• Gene therapy for vision loss — Researchers from Johns Hopkins have shown that an experimental gene therapy is safe and may be effective in preserving the vision of those with macular degeneration — a leading cause of vision loss in the U.S. and for which no treatment exists. Likewise, the Biotechnology Company, Spark Therapeutics, is working on the gene therapy called voretigene neparvovec to treat RPE65-mediated inherited retinal disease, a rare retinal disorder that causes blindness.

  • Stem Cells — Humayan and Clegg are working on trials which should end next year,of a stem cell device. A patch with 120,000 cells derived from embryonic stem cells is being tested to treat age-related macular degeneration.

Technology based Surgical Solutions

  • PRK — Photorefractive keratectomy (PRK) is the first type of laser eye surgery for vision correction which reshapes the cornea for correcting nearsightedness, farsightedness and astigmatism. The procedure involves removing and discarding the outer layer of the cornea prior to reshaping the underlying corneal tissue with an ultraviolet laser called an exciplex laser.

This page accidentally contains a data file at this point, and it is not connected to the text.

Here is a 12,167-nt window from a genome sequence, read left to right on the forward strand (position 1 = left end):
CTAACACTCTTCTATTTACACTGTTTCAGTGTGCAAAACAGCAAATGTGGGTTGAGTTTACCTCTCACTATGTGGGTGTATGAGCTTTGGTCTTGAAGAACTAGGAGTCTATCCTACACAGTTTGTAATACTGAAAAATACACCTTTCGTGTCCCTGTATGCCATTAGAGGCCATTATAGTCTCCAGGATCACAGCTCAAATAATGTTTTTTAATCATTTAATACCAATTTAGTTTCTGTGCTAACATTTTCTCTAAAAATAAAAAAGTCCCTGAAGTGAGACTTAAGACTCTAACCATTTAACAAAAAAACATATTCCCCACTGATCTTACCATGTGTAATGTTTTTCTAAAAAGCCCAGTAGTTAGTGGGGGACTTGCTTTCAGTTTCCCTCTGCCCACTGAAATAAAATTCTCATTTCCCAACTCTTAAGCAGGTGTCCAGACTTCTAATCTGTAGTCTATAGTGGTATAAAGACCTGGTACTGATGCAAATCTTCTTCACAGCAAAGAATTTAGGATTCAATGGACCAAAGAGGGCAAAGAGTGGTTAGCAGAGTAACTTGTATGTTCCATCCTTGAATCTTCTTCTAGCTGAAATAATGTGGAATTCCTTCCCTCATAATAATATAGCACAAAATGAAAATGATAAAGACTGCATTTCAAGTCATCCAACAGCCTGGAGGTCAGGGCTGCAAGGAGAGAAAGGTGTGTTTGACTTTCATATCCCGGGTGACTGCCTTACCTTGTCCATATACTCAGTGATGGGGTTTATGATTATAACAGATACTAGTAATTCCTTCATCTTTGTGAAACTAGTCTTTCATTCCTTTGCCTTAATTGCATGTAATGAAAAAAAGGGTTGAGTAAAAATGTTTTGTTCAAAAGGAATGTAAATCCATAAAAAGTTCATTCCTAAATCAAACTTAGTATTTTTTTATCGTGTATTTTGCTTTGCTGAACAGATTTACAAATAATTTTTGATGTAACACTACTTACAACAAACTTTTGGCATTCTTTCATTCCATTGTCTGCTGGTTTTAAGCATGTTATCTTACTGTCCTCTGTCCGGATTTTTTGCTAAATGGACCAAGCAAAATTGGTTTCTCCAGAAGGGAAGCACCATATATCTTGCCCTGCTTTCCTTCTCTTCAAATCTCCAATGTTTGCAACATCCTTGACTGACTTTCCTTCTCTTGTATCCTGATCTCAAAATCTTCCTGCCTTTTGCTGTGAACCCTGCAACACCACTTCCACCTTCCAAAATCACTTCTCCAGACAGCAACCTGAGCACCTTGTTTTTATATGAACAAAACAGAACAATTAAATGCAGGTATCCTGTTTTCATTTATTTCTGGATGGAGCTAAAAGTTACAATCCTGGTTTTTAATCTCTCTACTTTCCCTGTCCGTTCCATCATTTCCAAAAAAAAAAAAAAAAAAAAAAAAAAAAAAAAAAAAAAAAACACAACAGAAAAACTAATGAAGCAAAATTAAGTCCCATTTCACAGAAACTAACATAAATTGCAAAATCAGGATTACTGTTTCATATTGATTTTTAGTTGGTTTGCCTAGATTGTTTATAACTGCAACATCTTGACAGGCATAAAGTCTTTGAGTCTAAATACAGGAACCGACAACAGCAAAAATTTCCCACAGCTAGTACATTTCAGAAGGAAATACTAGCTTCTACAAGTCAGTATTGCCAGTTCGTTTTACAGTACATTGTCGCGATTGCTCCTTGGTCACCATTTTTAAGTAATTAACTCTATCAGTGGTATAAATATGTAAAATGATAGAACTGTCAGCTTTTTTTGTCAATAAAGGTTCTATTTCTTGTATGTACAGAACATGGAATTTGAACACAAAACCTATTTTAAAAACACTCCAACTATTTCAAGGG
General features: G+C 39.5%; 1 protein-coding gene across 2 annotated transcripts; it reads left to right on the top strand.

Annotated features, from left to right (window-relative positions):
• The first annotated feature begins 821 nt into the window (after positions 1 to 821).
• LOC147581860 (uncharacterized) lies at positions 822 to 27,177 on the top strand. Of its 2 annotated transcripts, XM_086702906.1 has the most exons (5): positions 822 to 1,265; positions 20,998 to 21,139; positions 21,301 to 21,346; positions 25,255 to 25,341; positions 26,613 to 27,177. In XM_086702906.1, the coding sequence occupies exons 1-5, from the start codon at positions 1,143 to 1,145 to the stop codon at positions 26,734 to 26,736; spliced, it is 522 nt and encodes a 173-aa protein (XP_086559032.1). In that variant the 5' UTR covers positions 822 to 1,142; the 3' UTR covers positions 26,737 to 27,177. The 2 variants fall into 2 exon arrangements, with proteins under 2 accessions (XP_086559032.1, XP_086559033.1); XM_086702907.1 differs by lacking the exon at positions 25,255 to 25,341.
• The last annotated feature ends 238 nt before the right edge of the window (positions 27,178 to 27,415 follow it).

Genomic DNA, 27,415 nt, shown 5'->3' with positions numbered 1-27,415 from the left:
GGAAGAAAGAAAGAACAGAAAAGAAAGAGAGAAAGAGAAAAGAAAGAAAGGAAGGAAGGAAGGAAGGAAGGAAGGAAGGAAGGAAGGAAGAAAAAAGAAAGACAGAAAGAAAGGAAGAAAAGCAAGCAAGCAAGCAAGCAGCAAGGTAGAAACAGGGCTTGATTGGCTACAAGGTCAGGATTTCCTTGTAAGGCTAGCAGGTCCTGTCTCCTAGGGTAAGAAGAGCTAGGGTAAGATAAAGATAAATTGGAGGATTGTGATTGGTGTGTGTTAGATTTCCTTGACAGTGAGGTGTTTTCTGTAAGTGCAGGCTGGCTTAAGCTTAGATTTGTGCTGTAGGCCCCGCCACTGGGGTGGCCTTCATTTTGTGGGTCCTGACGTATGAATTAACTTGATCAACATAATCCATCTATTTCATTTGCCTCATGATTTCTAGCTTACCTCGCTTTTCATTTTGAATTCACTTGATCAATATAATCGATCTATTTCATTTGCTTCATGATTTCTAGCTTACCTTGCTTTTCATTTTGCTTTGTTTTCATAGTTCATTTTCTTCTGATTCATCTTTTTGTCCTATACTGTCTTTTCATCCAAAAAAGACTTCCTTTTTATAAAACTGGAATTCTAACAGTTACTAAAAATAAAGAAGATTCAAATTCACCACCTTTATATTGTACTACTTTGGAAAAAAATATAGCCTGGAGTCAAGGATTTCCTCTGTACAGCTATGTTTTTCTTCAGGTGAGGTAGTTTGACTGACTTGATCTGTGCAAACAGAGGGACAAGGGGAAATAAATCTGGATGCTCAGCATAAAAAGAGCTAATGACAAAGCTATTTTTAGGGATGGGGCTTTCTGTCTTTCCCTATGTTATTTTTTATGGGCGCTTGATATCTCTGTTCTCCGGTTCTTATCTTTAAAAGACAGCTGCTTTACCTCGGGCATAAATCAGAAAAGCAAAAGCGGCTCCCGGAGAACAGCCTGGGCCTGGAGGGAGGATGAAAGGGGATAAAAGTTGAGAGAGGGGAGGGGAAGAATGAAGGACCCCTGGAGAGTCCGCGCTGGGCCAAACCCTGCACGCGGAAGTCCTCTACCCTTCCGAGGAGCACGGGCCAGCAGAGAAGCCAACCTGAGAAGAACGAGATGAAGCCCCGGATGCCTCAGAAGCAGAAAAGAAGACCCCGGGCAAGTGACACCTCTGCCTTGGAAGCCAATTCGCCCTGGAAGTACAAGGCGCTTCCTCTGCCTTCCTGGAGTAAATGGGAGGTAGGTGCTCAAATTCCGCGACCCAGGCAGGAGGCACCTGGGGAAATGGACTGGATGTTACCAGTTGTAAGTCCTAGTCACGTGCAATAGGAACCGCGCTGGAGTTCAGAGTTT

• LASEK — Laser-Assisted Sub-Epithelial Keratectomy (LASEK) is combined with PRK to treat nearsightedness, farsightedness or astigmatism. The procedure involves using a laser to create a thin flap on the cornea that is lifted to expose the corneal tissue which is replaced after the cornea is reshaped with an exciplex laser.

  • RLE — Also known as clear lens extraction or Lens Replacement Surgery, Refractive Lens Exchange (RLE) is the replacement of the clear natural lens in the eyes with an artificial intraocular lens (IOL) to correct refractive error so patients, especially those with extreme farsightedness, have sharper focus and reducing the need for wearing glasses.

  • Epi-LASEK — Similar to LASEK, Epi-LASEK creates a flap thinner than the one created through LASEK and is an alternative for those with corneas than are thinner than normal.

  • PRELEX — Cataracts, presbyopia, nearsightedness and farsightedness can be treated with PRELEX. Short for Presbyopic Lens Exchange, the procedure involves the removal of the natural lens in the eye and implanting a multi-focal lens that allows the eye to focus.